A traveller was crossing a mountain path alone. The snow was falling fast and thick, and an overpowering sense of sleep stole over him. Desperately he fought against it, for he knew that sleep was certain death. As he struggled on, dragging his tottering steps with increasing difficulty, his foot struck against an obstruction which lay across his path, and looking down to see what it was he found it was a man half buried in the snow. In a moment he forgot his drowsiness and was wide awake. He took the unconscious man in his arms and chafed his frozen body, and in so doing the effort to help another brought life and energy to himself.
A missionary describes a scene which he saw in South Africa. From the top of a hill he looked down upon a piece of land where a few men were busy sowing peas, and he recognized them to be lepers at work together. Two particularly caught his attention. One had no hands, the other no feet, for their limbs were wasted away by that terrible and loathsome scourge. By themselves they would both alike have been unable to work, but they had overcome their helplessness by mutual help and association. The man who was without hands was bearing on his back the other who had no feet, and he in turn carried the bag of seeds, which he dropped into the ground as they moved along, while his companion pressed each seed into the ground with his feet.1 [Note: C. J. Ridgeway, Social Life, 63.]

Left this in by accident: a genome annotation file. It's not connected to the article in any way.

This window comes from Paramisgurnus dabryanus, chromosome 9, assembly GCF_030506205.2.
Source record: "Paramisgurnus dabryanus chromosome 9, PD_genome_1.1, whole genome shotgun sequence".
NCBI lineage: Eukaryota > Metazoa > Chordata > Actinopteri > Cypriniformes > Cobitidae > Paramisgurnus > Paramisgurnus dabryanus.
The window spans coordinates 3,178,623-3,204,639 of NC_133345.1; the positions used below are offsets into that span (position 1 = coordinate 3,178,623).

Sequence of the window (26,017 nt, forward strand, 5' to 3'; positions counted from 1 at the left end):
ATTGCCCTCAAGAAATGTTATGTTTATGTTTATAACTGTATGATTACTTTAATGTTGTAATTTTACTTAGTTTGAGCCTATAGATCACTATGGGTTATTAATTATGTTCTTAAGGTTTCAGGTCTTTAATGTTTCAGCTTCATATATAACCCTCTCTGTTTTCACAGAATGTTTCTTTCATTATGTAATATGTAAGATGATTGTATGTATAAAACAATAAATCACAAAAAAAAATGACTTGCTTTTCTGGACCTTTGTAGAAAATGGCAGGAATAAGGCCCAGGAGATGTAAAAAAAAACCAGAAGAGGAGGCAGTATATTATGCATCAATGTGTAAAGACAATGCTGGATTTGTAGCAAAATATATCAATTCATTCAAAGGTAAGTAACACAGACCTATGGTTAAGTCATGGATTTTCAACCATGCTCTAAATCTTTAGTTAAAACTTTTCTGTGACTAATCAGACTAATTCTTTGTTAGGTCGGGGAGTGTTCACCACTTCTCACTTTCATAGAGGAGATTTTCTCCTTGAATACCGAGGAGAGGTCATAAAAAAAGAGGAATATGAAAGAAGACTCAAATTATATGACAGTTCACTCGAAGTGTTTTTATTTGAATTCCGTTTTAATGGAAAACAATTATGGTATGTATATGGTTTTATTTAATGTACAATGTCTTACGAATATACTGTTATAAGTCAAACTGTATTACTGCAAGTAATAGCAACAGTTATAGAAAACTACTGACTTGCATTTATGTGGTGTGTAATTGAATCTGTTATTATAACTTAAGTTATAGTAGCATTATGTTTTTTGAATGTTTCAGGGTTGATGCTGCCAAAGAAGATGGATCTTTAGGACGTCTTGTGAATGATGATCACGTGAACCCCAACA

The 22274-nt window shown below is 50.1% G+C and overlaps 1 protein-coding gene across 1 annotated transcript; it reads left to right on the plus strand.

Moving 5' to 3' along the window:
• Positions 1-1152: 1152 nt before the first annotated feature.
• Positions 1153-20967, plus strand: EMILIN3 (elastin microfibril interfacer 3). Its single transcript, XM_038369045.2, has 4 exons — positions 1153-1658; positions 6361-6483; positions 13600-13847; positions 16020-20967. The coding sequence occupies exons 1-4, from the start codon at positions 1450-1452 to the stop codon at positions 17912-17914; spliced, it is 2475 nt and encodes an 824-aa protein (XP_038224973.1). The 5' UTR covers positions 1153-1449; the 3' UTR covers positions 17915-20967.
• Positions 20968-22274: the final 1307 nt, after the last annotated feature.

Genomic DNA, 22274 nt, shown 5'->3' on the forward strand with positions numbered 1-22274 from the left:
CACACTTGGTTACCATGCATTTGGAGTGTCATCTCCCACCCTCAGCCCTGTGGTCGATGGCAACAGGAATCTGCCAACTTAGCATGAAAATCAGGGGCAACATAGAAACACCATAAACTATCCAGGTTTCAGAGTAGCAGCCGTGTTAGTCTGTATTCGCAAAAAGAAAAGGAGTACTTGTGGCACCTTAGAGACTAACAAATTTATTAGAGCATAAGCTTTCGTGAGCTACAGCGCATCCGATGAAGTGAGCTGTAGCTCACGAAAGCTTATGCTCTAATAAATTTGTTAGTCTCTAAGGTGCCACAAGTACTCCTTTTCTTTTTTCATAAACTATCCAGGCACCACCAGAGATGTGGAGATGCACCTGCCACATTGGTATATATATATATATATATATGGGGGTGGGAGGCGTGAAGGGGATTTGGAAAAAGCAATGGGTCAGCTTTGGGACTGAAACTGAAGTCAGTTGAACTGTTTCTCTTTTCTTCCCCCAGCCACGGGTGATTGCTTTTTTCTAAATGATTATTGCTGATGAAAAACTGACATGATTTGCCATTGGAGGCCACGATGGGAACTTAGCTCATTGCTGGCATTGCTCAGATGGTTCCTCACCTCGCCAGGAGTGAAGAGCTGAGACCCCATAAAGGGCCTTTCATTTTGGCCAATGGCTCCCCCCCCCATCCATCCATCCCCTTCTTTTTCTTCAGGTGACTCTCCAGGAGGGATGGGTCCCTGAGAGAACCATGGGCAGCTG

The time is short;
Therefore with all thy might,
Labour for God and Eight.
Pause not for heats and shadows of the day,
Fail not for difficulties of the way:
Be true, be pure, be strong!
Eternity is long.
The time is short;
Sin, misery, and despair
Darken the earth and air;
Therefore do thou with Heaven intercede,
And for thy brethren, ere they perish, plead:
Pray for the prayerless throng!
Eternity is long.
The time is short;
Therefore, my brother, love!
Love always! God above
Is one with thee in this; O take
His crown of thorns, and thine own self forsake!
Love, spite of pain and wrong!
Eternity is long.2 [Note: Shirley Wynne.]
In Three Relationships